PNS Daily Newscast - November 13, 2019 

Public impeachment hearings in Washington; dreamers protest in Texas; roadless wilderness areas possibly at risk around the country; and an ozone indicating garden, at the North Carolina Governor's Mansion.

2020Talks - November 13, 2019 

Supreme Court hears DACA arguments, and likely will side with the Trump administration, but doesn't take up a gun manufacturer's appeal. Former SC Gov. Mark Sanford drops out of presidential race; and former President Jimmy Carter recovers from brain surgery.

Daily Newscasts

Behind Closed Doors: CA Wants to Know Farm Bill Secrets

February 18, 2008

Los Angeles, CA – "Secrets" are raising suspicions in California, as Congress continues to work on the next U.S. Farm Bill behind closed doors. President Bush has already threatened to veto the bill unless it sets real limits on payments made to already-profitable corporate farms. Most California farmers are ineligible for the subsidy payments, which are made only to farmers of certain commodity crops raised primarily in the Midwest.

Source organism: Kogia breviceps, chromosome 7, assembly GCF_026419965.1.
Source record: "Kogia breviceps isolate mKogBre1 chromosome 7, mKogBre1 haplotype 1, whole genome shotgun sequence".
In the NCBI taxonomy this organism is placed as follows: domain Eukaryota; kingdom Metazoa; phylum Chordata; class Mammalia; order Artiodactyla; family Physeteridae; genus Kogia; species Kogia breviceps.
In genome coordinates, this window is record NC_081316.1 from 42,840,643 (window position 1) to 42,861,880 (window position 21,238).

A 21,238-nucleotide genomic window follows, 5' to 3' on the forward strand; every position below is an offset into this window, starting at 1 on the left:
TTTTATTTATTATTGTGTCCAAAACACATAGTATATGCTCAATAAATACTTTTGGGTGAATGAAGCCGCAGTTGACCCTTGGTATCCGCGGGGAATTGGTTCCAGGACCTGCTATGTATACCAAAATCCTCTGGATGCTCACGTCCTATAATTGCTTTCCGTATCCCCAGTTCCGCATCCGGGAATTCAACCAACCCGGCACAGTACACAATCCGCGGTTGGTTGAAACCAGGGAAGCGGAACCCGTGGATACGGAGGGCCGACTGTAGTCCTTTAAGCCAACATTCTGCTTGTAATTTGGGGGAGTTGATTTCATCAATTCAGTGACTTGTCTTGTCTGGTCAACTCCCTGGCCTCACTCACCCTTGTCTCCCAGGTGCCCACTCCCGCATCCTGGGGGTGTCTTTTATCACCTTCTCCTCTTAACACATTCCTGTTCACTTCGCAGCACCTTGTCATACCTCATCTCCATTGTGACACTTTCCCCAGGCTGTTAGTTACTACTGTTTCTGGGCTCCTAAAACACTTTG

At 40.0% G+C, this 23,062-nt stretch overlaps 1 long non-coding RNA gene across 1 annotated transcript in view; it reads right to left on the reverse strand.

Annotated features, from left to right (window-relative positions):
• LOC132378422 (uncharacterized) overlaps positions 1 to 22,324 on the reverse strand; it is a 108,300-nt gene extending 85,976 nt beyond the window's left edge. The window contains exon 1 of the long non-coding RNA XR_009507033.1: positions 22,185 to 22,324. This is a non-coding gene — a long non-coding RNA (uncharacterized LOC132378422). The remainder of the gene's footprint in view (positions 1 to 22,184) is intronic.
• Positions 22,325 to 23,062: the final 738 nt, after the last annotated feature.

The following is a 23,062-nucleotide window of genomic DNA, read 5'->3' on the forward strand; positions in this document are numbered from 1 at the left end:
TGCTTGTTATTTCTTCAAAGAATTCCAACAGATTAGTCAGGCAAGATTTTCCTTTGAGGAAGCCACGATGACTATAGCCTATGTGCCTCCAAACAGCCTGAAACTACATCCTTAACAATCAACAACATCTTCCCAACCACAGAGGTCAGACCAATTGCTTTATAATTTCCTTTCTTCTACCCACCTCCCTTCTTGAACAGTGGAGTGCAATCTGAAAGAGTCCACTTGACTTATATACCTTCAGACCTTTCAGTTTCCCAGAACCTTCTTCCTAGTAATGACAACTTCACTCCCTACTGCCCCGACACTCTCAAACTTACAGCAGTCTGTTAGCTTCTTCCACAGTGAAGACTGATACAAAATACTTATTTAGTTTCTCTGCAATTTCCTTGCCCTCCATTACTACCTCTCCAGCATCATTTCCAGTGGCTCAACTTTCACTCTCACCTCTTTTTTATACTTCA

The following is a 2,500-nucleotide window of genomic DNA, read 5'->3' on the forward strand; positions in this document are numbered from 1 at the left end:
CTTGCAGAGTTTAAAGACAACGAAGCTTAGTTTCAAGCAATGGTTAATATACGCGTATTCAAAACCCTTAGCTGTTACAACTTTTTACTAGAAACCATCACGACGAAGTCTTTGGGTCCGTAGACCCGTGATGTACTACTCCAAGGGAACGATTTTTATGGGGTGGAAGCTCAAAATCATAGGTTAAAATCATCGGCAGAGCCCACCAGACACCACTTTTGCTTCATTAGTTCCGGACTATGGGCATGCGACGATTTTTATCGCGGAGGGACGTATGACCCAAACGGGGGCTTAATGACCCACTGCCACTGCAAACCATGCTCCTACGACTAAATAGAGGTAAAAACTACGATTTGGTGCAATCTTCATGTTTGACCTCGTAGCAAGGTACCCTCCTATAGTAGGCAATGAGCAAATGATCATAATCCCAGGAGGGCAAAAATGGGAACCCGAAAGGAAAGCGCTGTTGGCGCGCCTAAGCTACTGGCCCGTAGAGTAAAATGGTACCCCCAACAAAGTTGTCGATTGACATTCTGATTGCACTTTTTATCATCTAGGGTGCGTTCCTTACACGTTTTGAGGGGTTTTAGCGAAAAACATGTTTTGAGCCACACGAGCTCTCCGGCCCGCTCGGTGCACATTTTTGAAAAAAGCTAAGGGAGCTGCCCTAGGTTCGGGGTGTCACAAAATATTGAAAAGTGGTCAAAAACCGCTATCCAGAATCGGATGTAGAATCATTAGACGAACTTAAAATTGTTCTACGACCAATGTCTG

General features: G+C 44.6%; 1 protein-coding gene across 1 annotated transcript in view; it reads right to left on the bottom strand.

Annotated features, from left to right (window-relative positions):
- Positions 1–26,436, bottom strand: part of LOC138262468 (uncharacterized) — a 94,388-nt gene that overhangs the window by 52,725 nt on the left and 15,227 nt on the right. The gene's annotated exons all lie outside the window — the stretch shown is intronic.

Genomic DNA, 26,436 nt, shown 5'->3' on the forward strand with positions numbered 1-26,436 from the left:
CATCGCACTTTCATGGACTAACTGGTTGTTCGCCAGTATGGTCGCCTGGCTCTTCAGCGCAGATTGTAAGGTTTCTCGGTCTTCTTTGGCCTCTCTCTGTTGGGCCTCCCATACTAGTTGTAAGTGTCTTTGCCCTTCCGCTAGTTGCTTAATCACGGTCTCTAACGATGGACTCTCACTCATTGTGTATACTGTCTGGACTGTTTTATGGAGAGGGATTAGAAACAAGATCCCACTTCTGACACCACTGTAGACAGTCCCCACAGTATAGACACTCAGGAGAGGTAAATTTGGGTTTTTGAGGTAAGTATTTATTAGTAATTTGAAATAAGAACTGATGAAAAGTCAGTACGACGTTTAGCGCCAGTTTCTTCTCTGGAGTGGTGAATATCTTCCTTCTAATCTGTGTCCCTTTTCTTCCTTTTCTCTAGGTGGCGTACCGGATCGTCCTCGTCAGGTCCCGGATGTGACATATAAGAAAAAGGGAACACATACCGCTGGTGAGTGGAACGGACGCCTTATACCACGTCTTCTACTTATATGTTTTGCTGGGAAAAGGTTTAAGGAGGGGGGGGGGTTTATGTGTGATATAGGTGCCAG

Jim Lyons with Oxfam says with the economy teetering on the edge of recession, it's crucial to keep the Farm Bill sharply focused on domestic investment, including Food Stamps, minority farmer programs, and economic development.

"We could address all those domestic needs -- conservation, nutrition, energy security -- by simply reallocating resources that currently go to very few farmers in the form of subsidies."

Lyons says the subsidy payments are not related to prices Californians pay for food in stores; he believes they are more directly related to the demise of family farms, because the subsidies encourage overproduction. Payments are even being made to people no longer farming, as well as to some who never have farmed.

"Everybody supports family farms, but it is a misrepresentation to say that current farm policy, and this Farm Bill, is going to benefit family farmers."

Supporters of the corporate payments have argued that they help keep consumer prices low. The current Farm Bill expires next month.

Deborah Smith/Eric Mack, Public News Service - CA